Two Kodak products

Discussion in 'Kodak' started by piterengel, Jan 12, 2008.

  1. piterengel

    piterengel Guest

    Hi, a friend of mine who is no more printing in darkroom gave me some
    cans of kodak D-11 developer and Kodak Unifix fixer. Here are the

    - does D-11 really give a very high contrast with paper? I do not
    intend to use it for portraits, but for some more abstract subject. I
    thought eventually to use a less contrasted paper, i.e. contrast index
    3 instead o f 4. Can be a good idea?

    - the cans of D-11 have an amount of powder to prepare 5 liters of
    solution. Have I to diluite futher it?

    - the same for Unifix cans: powder is for 1 liter, have I to diluite?

    Thanks all.
    piterengel, Jan 12, 2008
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  2. Kodak D-11 is a high contrast developer but not a
    lithographic developer. It will yeild high contrast on many
    films and was intended for making line positives and similar
    work. For maximum contrast use it at full strength, to
    reduce contrast dilute it 1:1. It will probably give you
    high contrast with paper but you will have to experiment.
    The developer must be fairly recent to come in a
    5-liter size. As long as the powders are white the developer
    is OK. If its dark yellow or brown just dump it, its
    oxidized and not even worth mixing to test.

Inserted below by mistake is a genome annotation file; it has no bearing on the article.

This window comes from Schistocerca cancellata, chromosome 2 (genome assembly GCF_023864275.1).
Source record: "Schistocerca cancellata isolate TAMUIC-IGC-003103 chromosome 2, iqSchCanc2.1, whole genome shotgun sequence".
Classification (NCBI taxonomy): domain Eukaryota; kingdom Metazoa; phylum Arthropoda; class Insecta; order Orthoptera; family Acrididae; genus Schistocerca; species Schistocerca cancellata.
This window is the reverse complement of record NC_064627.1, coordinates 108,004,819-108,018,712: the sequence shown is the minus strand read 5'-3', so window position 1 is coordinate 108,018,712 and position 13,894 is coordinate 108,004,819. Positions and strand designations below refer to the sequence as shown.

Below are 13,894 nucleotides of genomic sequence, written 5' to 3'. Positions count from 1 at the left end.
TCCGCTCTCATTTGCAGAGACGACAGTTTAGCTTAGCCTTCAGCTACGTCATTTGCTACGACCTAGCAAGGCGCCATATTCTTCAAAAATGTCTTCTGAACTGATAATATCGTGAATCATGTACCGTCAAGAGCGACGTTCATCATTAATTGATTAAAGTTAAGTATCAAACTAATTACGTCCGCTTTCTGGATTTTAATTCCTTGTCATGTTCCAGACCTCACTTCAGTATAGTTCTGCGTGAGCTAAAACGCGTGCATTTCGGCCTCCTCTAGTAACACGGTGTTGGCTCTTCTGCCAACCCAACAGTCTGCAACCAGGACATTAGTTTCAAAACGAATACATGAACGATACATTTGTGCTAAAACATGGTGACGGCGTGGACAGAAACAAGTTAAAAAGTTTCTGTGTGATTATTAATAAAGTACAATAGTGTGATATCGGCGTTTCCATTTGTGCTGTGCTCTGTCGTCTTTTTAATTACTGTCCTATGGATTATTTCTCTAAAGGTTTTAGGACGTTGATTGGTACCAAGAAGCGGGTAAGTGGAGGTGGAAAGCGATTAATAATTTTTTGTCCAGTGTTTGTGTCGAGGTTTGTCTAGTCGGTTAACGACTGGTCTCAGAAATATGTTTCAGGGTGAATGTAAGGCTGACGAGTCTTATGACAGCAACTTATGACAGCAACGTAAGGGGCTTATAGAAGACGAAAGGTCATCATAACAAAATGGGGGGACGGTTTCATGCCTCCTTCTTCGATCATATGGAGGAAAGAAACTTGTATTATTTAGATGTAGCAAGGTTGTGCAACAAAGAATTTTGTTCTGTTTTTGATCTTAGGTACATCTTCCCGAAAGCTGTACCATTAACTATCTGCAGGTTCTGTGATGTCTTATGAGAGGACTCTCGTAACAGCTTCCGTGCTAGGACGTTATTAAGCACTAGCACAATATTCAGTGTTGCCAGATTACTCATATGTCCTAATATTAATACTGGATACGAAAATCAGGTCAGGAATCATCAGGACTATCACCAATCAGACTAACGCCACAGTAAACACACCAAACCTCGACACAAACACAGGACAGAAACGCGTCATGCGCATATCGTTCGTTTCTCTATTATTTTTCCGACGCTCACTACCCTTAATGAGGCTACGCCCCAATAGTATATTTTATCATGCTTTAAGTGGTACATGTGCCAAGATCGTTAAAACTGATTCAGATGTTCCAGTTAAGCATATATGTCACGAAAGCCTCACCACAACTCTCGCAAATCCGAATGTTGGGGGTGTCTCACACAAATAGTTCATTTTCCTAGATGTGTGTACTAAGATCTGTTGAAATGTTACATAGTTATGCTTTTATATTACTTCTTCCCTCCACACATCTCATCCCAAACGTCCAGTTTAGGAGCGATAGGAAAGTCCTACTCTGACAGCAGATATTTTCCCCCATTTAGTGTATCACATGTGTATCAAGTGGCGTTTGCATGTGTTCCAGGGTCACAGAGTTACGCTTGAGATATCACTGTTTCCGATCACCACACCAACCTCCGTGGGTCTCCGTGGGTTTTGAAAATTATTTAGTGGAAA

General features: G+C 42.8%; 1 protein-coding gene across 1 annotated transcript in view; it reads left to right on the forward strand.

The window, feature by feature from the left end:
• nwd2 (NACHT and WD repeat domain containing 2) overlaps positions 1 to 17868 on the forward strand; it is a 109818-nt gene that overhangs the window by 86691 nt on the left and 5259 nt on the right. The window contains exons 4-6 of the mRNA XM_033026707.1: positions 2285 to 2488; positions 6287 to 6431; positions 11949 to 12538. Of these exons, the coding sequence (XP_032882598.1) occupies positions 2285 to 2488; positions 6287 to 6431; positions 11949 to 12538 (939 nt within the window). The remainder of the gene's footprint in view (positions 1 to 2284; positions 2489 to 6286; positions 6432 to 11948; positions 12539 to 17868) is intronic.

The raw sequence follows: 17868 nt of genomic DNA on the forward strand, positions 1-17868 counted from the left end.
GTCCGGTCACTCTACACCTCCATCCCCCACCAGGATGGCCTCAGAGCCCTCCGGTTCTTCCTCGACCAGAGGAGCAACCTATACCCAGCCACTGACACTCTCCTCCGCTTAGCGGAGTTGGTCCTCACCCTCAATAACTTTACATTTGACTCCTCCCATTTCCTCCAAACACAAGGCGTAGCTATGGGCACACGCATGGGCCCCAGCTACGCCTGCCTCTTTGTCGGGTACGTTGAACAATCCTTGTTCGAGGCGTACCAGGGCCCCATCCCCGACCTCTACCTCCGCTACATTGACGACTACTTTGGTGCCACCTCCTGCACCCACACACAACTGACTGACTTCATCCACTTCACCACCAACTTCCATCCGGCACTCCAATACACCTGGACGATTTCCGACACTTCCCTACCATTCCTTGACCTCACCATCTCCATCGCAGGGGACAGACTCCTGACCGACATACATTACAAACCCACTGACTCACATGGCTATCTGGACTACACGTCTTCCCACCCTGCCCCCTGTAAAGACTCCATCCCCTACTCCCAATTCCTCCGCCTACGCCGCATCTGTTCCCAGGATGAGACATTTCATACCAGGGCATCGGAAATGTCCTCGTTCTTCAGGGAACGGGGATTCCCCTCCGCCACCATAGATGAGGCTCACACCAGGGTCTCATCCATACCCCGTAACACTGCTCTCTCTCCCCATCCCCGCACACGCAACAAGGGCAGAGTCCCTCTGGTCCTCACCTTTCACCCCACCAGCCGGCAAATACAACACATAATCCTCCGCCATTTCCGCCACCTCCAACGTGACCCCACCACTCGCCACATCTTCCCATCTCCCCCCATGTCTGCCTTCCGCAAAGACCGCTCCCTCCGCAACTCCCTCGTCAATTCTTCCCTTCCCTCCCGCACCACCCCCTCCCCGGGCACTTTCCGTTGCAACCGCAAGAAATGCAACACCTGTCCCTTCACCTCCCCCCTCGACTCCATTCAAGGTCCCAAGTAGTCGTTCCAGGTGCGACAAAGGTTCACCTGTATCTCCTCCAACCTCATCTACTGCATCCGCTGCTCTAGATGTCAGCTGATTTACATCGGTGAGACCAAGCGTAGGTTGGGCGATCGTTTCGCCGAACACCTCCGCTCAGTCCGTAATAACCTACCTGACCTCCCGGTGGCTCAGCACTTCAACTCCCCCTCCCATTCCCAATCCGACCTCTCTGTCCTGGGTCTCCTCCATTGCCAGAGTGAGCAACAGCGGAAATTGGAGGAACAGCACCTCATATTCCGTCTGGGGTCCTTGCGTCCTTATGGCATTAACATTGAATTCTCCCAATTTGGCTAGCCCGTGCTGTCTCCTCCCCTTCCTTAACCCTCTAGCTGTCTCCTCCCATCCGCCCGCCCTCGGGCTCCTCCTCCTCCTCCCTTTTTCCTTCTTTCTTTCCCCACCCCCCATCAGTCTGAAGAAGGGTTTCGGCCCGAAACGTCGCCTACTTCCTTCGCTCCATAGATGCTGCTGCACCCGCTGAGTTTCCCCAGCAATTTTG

Since this is relatively short lived developer it will
    probably last longest if stored in separate one liter
    bottles which can be completely filled and sealed until they
    are needed.
    For comparison to other developers here is the formula for

    Kodak D-11 Process Developer
    Water (at 125F or 52C) 500.0 ml
    Metol 1.0 gram
    Sodium sulfite, desiccated 75.0 grams
    Hydroquinone 9.0 grams
    Sodium carbonate, desiccated 25.0 grams
    Potassium bromide 5.0 grams
    Water to make 1.0 liter
    If sodium carbonate, monohydrated is used the amount
    to be used is 30.0 grams

    Note: In nearly all formulas containing Metol the
    sulfite is mixed before the Metol to prevent its being
    oxidized. I have checked three sources for this formula and
    all, including two Kodak formula booklets, give the
    ingredient list as above.

    I have no information about Unifix.
    Richard Knoppow, Jan 13, 2008
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